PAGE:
The second section of the book portrays the recent circumstances, involving an unexpected bequest, which have prompted Tony's memories of his adolescence and exacerbated his regrets about the cowardice and passivity of his middle years ("Life went by").

Having realized how little he understood as a boy, Tony errs - deafeningly - on the side of caution: "I couldn't at this distance testify", "to be true to my memory, as far as that's ever possible", "Again, I want to stress that this is my reading now of what happened then", "At least, that's how I remember it now". He is so conscientious in elabor­ating on what his story means, and so plain-spoken in setting out his character ("a man who found comfort in his own doggedness"), that the reader is left with nothing to do.

Sunday, 19 March 2017

Tom Jones

                            Tom Jones

                         Henry Fielding


About Author

Henry Fielding (22 April 1707 – 8 October 1754) was an English novelist and dramatist best known for his rich, earthy humour and satirical prowess, and as the author of the novel Tom Jones. Additionally, he holds a significant place in the history of law enforcement, having used his authority as a magistrate to found (with his half-brother John) what some have called London's first police force, the Bow Street Runners. His younger sister, Sarah, also became a successful writer.

Tom Jones

Let's say that it's, oh, 1749, and you are author Henry Fielding. You come from a fairly aristocratic family. But sadly, your dad is also a gambler and you have no family money. You've got a great education but not much else going for you. What do you do? You become a professional writer. In fact, you write for the stage, and you have a lot of success. But the government frowns on your spicy satires and shuts you down. Now what?

Well, in the face of all of these obstacles, you don't give up. Instead, you decide to write a novel. A really long novel. And not just any novel: an introduction to a particular mode of funny realism that would influence later writers such as Charles Dickens and Mark Twain. You got it: this novel is Tom Jones.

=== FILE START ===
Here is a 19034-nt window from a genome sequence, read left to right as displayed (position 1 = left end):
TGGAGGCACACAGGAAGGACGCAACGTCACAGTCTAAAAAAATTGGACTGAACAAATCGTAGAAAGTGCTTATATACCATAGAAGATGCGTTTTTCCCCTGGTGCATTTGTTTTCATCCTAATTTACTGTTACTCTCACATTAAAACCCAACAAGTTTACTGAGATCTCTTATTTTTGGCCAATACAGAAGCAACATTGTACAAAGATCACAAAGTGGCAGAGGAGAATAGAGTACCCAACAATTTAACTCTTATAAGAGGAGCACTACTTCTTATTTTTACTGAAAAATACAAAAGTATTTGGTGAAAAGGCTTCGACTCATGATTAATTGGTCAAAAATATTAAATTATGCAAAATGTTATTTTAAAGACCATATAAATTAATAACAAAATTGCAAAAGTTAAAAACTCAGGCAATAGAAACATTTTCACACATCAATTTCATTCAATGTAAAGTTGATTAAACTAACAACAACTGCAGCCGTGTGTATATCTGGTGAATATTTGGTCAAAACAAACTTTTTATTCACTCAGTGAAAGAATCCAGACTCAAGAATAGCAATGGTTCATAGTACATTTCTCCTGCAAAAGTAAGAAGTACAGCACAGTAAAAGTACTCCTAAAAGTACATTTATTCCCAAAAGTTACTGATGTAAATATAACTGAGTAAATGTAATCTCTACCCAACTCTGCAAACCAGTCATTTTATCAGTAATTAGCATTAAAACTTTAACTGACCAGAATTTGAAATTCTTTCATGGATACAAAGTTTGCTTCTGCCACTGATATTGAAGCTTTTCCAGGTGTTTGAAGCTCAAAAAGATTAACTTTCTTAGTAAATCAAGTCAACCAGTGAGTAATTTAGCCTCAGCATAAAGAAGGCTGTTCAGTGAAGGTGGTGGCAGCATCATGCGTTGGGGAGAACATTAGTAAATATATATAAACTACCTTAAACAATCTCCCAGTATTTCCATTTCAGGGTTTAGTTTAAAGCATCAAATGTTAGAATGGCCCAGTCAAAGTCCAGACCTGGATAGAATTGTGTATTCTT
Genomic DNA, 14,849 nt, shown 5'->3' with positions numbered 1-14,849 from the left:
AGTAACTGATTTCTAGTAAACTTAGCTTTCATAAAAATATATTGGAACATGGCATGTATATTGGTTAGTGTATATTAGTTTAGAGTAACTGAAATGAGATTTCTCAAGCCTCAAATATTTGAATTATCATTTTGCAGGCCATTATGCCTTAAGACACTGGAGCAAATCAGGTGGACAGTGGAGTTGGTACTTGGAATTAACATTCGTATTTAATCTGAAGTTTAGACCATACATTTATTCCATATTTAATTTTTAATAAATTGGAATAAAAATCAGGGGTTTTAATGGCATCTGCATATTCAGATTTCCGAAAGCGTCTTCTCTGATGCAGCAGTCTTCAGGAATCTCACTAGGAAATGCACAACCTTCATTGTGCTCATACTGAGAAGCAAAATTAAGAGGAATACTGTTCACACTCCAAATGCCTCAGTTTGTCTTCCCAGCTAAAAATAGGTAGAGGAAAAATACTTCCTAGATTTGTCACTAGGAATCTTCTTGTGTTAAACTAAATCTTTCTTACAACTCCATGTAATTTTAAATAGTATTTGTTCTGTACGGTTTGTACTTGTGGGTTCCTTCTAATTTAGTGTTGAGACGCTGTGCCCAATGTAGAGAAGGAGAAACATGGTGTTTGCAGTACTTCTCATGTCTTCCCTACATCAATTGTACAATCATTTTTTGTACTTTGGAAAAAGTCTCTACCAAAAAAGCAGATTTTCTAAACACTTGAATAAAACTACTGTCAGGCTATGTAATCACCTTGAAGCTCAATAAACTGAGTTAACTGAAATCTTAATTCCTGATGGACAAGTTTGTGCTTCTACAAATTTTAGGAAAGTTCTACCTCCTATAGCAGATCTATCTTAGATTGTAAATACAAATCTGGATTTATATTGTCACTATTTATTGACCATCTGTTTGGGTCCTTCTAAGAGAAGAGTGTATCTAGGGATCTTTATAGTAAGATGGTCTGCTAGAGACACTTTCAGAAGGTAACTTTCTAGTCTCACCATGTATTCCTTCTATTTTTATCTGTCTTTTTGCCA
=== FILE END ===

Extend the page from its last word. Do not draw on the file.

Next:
And for any readers who might be worried that they won't be able to follow what Fielding is trying to do artistically with Tom Jones, he helpfully includes chapters of analysis of his own workas part of the novel.

It's not every book that comes with its own study guide—well played, Fielding!
And it's still exciting to read Tom Jones, because you can see Fielding working behind the scenes of the book, trying to figure out what novels should actually do from now on. Fielding wants his novel to be exciting but not too farfetched. He wants to show that novels can be funny, raunchy, truthful, and philosophical at heart. And he wants to prove that you can talk about justice, mercy, and virtue in a book with plenty of random adventures and broad sex jokes.

In other words, Henry Fielding uses Tom Jones to try and get some of the snobbery out of fiction-writing. He hates the condescending idea of "low" (or low-brow) fiction, and totally embraces the concept that books should be both instructive and fun to read. Any novel that wraps up its own commentary about censorship on the stage with a plot twist involving a local maid having sex with a wandering clown probably isn't taking itself too seriously.

Some of his contemporaries found Fielding's mix of deep thoughts and ridiculous hijinks a bit too bizarre to take. They even thought that it was immoral to tell the story of an illegitimate child (the title's Tom Jones) carving out a decent place for himself in the world.

These days, we don't worry too much that reading Tom Jones is going to set off a huge moral earthquake. But this novel might just shake up your world: Fielding creates rounded characters with plenty of serious and not-so-serious flaws. He invites us to laugh at them, as well as at Fielding as the author, and at ourselves as readers of this fast-paced, strange adventure. As Tom Jones mixes high-minded social thought and low-down, dirty action, its twists and turns continue to surprise us even now, over two hundred and fifty years after the novel's publication.